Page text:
Now that we’re working with the five senses, and we’re using those senses to describe concrete, specific details, we have to choose what we want to describe. As writers, we can’t get it all in. There are too many details to stick in, so we have to determine the most important details for our story. As I said in the example above, the child I describe is the main focus of the novel, and so I give a bunch of details to draw the reader’s attention to her. The more time a writer spends describing something, them more important that person, place, or thing should be to the overall story. Here’s another example, this time from the first chapter:
“Colette thrust her hands into the chest, drew out the knife, and handed it to Julianna. From tip to pommel, the weapon was just a hair longer than Julianna’s forearm. For the most part, it was a non-descript weapon. The hilt was a dark brown wood that nearly matched the dark brown of the leather sheath. The blade was sturdy Tsiatsu steel, with a blood groove the length of Julianna’s middle finger on one side – typical for all Tsiatsu weapons. The weapon’s only distinctive feature was a single word etched into the blade opposite the blood groove.
Julianna didn’t know what the word meant, but every time she looked at it, she felt that she should know. She’d once shown it to Uncle Alyxandros, and he had quietly suggested that she might want to keep the knife hidden away, or better yet, dispose of it entirely. Julianna could not do that. It was one of two things she’d received from her mother. The other was her eyes. Her deep, piercing gray eyes were extremely rare in girls born of Koma blood and nearly nonexistent in girls from other lands. It was the first of Julianna’s features that most men complimented, and in doing so, they earned the first coin of Julianna’s contempt. Complimenting her eyes was far too easy.”
I put a lot into these two paragraphs about the dagger, the word kostota, Julianna’s eyes, and how they all tie back to Juliann’s mother. All of these things are very important, not just to the first novel First Chosen, but to the series as a whole. I put them into the first chapter and point an arrow to the careful reader, letting him or her know that these things are important by focusing on them so early during the narrative. I also refer back to them now and then in other places, just to keep them in the forefront of the reader’s mind.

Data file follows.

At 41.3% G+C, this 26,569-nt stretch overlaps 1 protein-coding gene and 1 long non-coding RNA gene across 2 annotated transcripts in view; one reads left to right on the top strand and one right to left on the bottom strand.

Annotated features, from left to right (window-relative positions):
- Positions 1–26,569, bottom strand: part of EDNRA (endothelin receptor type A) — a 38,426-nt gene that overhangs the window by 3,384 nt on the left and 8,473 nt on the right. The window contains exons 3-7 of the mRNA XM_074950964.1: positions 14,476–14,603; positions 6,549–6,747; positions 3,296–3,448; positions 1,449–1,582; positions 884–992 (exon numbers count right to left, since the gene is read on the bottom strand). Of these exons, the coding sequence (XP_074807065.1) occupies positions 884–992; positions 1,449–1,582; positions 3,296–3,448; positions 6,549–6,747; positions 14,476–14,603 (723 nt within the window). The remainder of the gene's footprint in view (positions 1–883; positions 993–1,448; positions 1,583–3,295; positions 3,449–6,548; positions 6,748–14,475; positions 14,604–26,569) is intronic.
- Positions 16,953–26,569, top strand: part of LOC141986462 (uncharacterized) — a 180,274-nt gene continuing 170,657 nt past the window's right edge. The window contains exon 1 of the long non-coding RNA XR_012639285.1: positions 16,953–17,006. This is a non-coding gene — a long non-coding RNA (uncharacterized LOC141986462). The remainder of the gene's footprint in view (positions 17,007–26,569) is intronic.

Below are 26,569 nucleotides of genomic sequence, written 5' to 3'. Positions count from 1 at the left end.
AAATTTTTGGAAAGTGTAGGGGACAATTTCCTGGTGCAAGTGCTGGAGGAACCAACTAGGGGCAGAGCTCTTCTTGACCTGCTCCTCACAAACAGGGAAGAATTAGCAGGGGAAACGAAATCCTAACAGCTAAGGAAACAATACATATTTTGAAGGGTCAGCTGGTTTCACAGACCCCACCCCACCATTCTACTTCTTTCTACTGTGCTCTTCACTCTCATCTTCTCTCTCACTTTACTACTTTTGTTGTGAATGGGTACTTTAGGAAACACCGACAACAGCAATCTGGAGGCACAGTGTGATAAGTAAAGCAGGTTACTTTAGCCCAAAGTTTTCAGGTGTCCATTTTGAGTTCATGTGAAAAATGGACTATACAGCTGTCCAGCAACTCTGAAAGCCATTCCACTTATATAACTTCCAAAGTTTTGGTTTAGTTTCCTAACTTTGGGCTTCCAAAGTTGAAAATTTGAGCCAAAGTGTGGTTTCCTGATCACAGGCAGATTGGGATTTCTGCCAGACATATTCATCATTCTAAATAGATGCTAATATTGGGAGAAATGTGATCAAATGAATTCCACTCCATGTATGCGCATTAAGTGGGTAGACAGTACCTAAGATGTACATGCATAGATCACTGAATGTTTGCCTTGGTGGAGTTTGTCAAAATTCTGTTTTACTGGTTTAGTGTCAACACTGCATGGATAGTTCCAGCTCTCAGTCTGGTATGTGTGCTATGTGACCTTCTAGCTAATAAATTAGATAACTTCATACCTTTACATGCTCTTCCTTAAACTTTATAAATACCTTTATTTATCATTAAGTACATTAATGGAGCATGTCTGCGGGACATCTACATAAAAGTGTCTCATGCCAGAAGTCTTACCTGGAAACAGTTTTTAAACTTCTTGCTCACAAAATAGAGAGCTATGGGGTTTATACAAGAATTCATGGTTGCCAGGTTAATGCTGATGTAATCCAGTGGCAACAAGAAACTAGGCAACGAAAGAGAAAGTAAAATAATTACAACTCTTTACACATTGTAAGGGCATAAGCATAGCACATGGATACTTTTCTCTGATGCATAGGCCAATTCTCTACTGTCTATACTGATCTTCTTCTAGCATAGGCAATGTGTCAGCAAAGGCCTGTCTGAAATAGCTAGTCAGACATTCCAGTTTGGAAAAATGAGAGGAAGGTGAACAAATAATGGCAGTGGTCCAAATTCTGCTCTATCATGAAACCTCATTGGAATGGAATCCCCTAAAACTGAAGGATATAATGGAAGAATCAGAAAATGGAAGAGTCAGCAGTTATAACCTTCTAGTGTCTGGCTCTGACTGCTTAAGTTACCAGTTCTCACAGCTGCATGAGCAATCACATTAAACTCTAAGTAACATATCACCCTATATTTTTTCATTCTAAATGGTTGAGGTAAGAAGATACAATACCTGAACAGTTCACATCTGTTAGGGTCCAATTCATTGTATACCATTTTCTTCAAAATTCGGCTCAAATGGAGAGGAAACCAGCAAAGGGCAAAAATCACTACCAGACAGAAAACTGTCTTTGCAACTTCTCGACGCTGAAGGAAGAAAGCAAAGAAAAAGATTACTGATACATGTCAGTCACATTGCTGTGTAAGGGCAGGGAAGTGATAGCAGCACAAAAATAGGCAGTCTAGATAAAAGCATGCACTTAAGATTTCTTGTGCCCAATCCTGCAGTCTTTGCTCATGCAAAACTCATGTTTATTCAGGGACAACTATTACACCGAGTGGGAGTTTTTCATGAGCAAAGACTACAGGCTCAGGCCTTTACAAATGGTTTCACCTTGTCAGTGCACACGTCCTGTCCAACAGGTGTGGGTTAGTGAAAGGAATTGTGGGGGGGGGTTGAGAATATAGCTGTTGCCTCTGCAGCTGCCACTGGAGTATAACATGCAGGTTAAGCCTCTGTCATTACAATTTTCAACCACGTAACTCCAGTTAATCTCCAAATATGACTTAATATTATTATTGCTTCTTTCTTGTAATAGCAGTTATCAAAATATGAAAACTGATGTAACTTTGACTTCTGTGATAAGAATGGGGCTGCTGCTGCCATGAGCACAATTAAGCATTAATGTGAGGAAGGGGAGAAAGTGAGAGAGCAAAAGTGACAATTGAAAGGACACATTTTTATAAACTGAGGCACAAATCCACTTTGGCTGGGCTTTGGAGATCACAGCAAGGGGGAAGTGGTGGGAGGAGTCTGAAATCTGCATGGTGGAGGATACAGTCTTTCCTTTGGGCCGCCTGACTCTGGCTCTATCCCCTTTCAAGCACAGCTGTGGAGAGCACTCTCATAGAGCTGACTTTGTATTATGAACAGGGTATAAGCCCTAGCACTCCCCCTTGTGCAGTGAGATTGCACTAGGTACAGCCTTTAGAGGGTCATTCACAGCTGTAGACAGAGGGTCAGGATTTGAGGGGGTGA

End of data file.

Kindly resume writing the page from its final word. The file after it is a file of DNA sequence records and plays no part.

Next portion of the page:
On the other hand, if a detail is not so important, we shouldn’t spend a whole lot of time on it. We can give out little things about setting and secondary characters, but we don’t want to bog the reader down with too many details on minor aspects of the story. Save your best stuff for the things that really matter.
We’re not looking to be nice to our characters, let them “win,” nor have everything resolve in a happy ending. This is about not taking the easy way out. We’re generous with our stories to the point of being hyper-honest and completely true to the story. It means letting go of our own preconceptions of the story, and really understanding that sometimes the story we originally sat down to tell is not what the story will eventually become. We may have beta-readers and proof readers, editors and agents, all of them giving us feedback and advice; but ultimately, we need to hold true to what the story wants to be. The story is the boss, and our characters need to have the freedom to live, and sometimes die, by their own choices. I’m not going to give any examples of this one, because it’s the most elusive of all the tools, and ultimately each story is different in this regard.
As I said at the beginning of this post: I only use these tools once I finish my first draft. Sure, I probably use some of them subconsciously while flying by the seat of my pants to get that draft out, but I never stop to think about the story that much. I’d get too overwhelmed. These tools are for when you can step back and see the forest through the trees and be able to tell what elements of your work need to be enhanced and which need to be cut back. So, the next time you finish a draft and go back to it. Take a glance over these tools. Maybe they can help you rework your story to engage the reader just that much more, enough so that he or she tells a friend or two and gets a snowball of word of mouth rolling.
M. Todd Gallowglas has been writing stories of one form or another since the third grade when he received his very first writing assignment. He had been a professional storyteller at Renaissance Faires and Medieval festivals for twenty years. In 2009, he received his Bachelor of Arts in English, with a focus in Creative Writing, from San Francisco State University. He is a regular fiction contributor for the Call of Cthulhu card game from Fantasy Flight Games Inc, and writes several semi-regular blogs and on-line columns.